University of Leicester
Abrametal-PAGES2k_Text-and-Figures.pdf (4.68 MB)

Early onset of industrial-era warming across the oceans and continents

Download (4.68 MB)
journal contribution
posted on 2019-03-08, 12:04 authored by NJ Abram, HV McGregor, JE Tierney, MN Evans, NP McKay, DS Kaufman, K Thirumalai, B Martrat, H Goosse, SJ Phipps, EJ Steig, KH Kilbourne, CP Saenger, J Zinke, G Leduc, JA Addison, PG Mortyn, M-S Seidenkrantz, M-A Sicre, K Selvaraj, HL Filipsson, R Neukom, J Gergis, MAJ Curran, L von Gunten
The evolution of industrial-era warming across the continents and oceans provides a context for future climate change and is important for determining climate sensitivity and the processes that control regional warming. Here we use post-AD 1500 palaeoclimate records to show that sustained industrial-era warming of the tropical oceans first developed during the mid-nineteenth century and was nearly synchronous with Northern Hemisphere continental warming. The early onset of sustained, significant warming in palaeoclimate records and model simulations suggests that greenhouse forcing of industrial-era warming commenced as early as the mid-nineteenth century and included an enhanced equatorial ocean response mechanism. The development of Southern Hemisphere warming is delayed in reconstructions, but this apparent delay is not reproduced in climate simulations. Our findings imply that instrumental records are too short to comprehensively assess anthropogenic climate change and that, in some regions, about 180 years of industrial-era warming has already caused surface temperatures to emerge above pre-industrial values, even when taking natural variability into account.


We acknowledge support from PAGES funded by the US and Swiss National Science Foundations (NSF) and NOAA. N.J.A. is supported by an Australian Research Council (ARC) QEII fellowship awarded under DP110101161 and this work contributes to ARC Discovery Project DP140102059 (N.J.A., M.A.J.C.) and the ARC Centre of Excellence for Climate System Science (N.J.A., S.J.P., J.G.). H.V.M. is supported by ARC Future Fellowship FT140100286 and acknowledges funding from ARC Discovery Project DP1092945 (H.M.V., S.J.P.). We acknowledge fellowship support from a CSIC-Ramón y Cajal post-doctoral programme RYC-2013-14073 (B.M.), a Clare Hall College Cambridge Shackleton Fellowship (B.M.), and an ARC DECRA fellowship DE130100668 (J.G.). We acknowledge research support from US NSF grant OCE1536249 (M.N.E.), the ARC Special Research Initiative for the Antarctic Gateway Partnership (Project ID SR140300001; S.J.P.), Red CONSOLIDER GRACCIE CTM2014-59111-REDC (B.M.), Swiss NSF grant PZ00P2_154802 (R.N.), the Danish Council for Independent Research, Natural Science OCEANHEAT project 12-126709/FNU (M.-S.S.), the National Natural Science Foundation of China (41273083; K.S.) and Shanghai Fund (2013SH012; K.S.). This is University of Maryland Center for Environmental Science contribution 5206.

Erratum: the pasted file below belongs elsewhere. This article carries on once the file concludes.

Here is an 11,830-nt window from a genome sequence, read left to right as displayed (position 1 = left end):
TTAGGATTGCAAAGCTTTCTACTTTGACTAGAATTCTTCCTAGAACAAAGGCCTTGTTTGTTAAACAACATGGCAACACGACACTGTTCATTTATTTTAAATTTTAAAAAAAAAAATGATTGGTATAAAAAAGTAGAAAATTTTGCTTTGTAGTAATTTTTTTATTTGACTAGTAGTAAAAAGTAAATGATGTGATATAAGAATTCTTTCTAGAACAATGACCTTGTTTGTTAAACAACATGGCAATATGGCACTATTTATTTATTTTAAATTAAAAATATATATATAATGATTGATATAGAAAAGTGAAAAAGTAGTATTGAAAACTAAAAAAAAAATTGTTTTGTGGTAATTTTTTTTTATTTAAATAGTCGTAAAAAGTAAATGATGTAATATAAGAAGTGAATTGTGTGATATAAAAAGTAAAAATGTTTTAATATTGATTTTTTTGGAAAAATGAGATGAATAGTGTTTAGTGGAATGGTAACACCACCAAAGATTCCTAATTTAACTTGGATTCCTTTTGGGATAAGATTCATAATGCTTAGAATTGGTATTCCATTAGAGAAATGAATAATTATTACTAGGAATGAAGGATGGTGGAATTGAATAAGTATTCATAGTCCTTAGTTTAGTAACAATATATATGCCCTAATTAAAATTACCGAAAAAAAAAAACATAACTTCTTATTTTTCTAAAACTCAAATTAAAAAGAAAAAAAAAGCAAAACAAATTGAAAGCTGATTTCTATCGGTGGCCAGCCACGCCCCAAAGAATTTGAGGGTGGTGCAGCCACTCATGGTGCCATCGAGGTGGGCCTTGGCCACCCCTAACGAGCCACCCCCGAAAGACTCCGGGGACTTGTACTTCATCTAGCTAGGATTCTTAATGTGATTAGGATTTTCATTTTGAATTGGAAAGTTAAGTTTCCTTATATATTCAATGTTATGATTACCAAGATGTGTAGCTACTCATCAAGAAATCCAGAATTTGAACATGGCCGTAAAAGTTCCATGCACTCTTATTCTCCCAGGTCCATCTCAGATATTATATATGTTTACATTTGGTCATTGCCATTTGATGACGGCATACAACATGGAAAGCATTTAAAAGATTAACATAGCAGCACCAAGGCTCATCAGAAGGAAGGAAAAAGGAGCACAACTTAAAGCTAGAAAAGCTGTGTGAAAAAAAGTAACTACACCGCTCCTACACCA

NATURE, 2016, 536 (7617), pp. 411-+ (22)

Author affiliation

/Organisation/COLLEGE OF SCIENCE AND ENGINEERING/School of Geography, Geology and the Environment


  • AM (Accepted Manuscript)

Published in



Nature Research (part of Springer Nature)





Acceptance date


Copyright date


Available date


Publisher version